A small molecule that induces selective cancer cell death by binding to and activating death receptor 5 (DR5) is reported this week in Nature Chemical Biology.
Tumor necrosis factor (TNF) or related molecules such as TRAIL are signaling proteins that bind to death receptors on the surface of a cell and activate cell death pathways. Several distinct stages of this cell death-promoting pathway have been targeted to induce selective cancer cell death with the aim of generating more effective cancer therapies. For example, compounds that mimic a molecule called Smac activate downstream components of this pathway. Likewise, some strategies to target the death receptors have been explored, including using TNF itself or antibodies targeted to related cell surface receptors. But these latter strategies have been hampered by the emergence of undesirable toxic side effects.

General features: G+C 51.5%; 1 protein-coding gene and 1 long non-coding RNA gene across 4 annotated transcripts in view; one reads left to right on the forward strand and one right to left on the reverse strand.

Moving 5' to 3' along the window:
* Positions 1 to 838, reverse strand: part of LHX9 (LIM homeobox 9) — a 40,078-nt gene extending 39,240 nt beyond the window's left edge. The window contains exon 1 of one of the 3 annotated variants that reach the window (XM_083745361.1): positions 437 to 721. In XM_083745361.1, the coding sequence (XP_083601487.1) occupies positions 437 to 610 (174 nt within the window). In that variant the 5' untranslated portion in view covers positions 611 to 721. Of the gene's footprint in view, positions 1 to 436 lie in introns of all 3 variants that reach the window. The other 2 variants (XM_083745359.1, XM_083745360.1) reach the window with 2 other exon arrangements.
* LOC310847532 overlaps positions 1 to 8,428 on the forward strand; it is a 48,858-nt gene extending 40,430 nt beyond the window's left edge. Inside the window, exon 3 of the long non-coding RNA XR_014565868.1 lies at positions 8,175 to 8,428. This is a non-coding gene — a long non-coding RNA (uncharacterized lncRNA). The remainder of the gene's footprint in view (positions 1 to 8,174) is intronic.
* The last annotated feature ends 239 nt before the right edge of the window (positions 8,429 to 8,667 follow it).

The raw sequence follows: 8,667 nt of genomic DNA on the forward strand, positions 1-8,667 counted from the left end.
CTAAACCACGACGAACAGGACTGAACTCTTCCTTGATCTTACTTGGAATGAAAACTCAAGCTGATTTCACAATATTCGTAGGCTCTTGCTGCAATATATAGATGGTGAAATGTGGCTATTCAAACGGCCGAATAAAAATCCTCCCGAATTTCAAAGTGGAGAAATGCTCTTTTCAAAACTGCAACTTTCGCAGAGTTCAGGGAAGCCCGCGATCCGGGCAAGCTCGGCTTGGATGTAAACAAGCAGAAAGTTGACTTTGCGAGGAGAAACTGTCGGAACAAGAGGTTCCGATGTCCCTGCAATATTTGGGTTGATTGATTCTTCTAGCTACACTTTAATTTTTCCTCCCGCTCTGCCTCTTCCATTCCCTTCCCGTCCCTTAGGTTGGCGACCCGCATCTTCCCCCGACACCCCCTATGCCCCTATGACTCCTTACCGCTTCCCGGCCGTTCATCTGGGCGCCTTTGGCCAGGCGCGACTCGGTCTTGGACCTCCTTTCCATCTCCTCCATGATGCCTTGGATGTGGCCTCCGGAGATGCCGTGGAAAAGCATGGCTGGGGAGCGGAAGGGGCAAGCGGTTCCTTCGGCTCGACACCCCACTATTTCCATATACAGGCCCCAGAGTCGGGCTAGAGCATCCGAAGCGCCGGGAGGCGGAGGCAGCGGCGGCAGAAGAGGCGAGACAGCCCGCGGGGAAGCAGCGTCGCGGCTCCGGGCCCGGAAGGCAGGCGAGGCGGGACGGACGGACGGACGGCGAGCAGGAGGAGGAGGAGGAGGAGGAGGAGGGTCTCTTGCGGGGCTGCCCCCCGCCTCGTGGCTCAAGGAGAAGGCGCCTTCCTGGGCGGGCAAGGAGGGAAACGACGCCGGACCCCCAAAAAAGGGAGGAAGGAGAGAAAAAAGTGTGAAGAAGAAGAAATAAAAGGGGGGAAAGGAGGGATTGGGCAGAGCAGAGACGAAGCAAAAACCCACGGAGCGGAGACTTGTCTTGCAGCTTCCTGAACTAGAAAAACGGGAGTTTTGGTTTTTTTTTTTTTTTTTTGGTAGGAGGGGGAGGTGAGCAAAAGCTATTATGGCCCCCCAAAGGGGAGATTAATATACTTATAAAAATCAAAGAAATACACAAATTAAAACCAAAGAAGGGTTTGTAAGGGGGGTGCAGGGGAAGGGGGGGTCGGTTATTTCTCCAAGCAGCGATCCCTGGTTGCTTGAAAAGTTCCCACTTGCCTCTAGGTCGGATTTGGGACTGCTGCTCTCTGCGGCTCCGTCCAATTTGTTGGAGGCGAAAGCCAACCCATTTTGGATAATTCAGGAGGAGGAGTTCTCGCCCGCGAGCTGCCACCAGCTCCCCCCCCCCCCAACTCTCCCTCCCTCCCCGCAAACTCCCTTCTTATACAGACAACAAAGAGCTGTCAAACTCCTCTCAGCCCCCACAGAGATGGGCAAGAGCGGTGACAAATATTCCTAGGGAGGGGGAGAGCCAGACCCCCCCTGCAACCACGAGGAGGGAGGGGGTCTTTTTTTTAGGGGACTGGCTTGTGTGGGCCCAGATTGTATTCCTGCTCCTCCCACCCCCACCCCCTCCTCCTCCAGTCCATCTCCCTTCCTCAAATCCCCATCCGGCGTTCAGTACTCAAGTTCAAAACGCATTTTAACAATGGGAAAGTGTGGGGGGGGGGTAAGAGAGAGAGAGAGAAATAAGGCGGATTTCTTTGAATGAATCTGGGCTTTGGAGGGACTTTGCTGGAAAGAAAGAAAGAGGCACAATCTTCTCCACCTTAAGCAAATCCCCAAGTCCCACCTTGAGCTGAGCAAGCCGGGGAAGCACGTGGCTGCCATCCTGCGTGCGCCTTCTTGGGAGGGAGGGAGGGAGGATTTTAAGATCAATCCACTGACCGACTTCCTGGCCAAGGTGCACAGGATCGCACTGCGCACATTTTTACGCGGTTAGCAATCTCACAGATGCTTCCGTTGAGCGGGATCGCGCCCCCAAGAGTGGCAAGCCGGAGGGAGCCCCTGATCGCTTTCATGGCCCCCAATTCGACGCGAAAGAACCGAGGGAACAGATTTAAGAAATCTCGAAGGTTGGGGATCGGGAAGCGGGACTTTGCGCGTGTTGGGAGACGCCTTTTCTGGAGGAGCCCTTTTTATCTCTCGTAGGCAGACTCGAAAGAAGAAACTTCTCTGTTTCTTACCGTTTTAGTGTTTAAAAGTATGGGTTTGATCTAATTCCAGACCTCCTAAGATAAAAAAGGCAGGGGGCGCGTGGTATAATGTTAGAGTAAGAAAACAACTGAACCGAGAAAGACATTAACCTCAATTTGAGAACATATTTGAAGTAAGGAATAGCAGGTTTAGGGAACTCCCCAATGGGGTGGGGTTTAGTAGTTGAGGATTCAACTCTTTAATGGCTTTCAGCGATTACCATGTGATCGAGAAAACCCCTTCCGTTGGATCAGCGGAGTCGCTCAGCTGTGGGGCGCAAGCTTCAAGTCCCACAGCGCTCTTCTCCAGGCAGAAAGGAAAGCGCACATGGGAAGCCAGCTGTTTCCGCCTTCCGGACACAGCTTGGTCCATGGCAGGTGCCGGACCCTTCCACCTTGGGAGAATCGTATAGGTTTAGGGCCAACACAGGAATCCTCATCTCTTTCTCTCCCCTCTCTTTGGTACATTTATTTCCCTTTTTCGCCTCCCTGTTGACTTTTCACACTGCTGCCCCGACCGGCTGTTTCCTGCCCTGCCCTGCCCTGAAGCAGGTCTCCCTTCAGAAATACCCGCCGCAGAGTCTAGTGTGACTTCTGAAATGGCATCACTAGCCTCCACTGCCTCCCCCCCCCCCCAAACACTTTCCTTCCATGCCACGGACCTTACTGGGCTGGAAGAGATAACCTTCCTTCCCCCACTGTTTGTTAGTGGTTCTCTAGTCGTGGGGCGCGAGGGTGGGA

Xiaodong Wang and colleagues now report a chemical screen for small molecules that activate DR5 in synergy with Smac mimetics. This screen led the authors to discover bioymifi, a DR5 activator that induces selective cancer cell death as a single agent or in combination with Smac mimetics. They conclude that bioymifi thus represents a new strategy to directly activate DR5 in cancer cells and could have to the potential to lead to new anti-cancer therapies.